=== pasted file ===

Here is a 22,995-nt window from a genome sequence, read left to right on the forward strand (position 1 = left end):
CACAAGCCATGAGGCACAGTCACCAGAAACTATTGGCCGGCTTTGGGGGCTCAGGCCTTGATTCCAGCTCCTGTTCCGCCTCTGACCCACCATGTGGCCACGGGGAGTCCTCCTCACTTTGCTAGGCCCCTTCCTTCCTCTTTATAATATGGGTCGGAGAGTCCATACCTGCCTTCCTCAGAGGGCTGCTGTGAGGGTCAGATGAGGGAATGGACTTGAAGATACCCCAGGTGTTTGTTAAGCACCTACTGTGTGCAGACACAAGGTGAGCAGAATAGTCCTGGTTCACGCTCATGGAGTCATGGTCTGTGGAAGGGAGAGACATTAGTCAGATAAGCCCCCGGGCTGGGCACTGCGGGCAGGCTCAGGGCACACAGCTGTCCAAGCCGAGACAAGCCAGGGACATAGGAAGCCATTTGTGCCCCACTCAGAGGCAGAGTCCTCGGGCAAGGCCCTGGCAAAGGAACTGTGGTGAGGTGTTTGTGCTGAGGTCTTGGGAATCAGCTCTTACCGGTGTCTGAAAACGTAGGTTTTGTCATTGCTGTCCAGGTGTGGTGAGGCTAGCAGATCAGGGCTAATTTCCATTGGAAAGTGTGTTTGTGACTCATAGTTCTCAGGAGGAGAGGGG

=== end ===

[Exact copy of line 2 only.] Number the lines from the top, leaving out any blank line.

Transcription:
CACAAGCCATGAGGCACAGTCACCAGAAACTATTGGCCGGCTTTGGGGGCTCAGGCCTTGATTCCAGCTCCTGTTCCGCCTCTGACCCACCATGTGGCCACGGGGAGTCCTCCTCACTTTGCTAGGCCCCTTCCTTCCTCTTTATAATATGGGTCGGAGAGTCCATACCTGCCTTCCTCAGAGGGCTGCTGTGAGGGTCAGATGAGGGAATGGACTTGAAGATACCCCAGGTGTTTGTTAAGCACCTACTGTGTGCAGACACAAGGTGAGCAGAATAGTCCTGGTTCACGCTCATGGAGTCATGGTCTGTGGAAGGGAGAGACATTAGTCAGATAAGCCCCCGGGCTGGGCACTGCGGGCAGGCTCAGGGCACACAGCTGTCCAAGCCGAGACAAGCCAGGGACATAGGAAGCCATTTGTGCCCCACTCAGAGGCAGAGTCCTCGGGCAAGGCCCTGGCAAAGGAACTGTGGTGAGGTGTTTGTGCTGAGGTCTTGGGAATCAGCTCTTACCGGTGTCTGAAAACGTAGGTTTTGTCATTGCTGTCCAGGTGTGGTGAGGCTAGCAGATCAGGGCTAATTTCCATTGGAAAGTGTGTTTGTGACTCATAGTTCTCAGGAGGAGAGGGG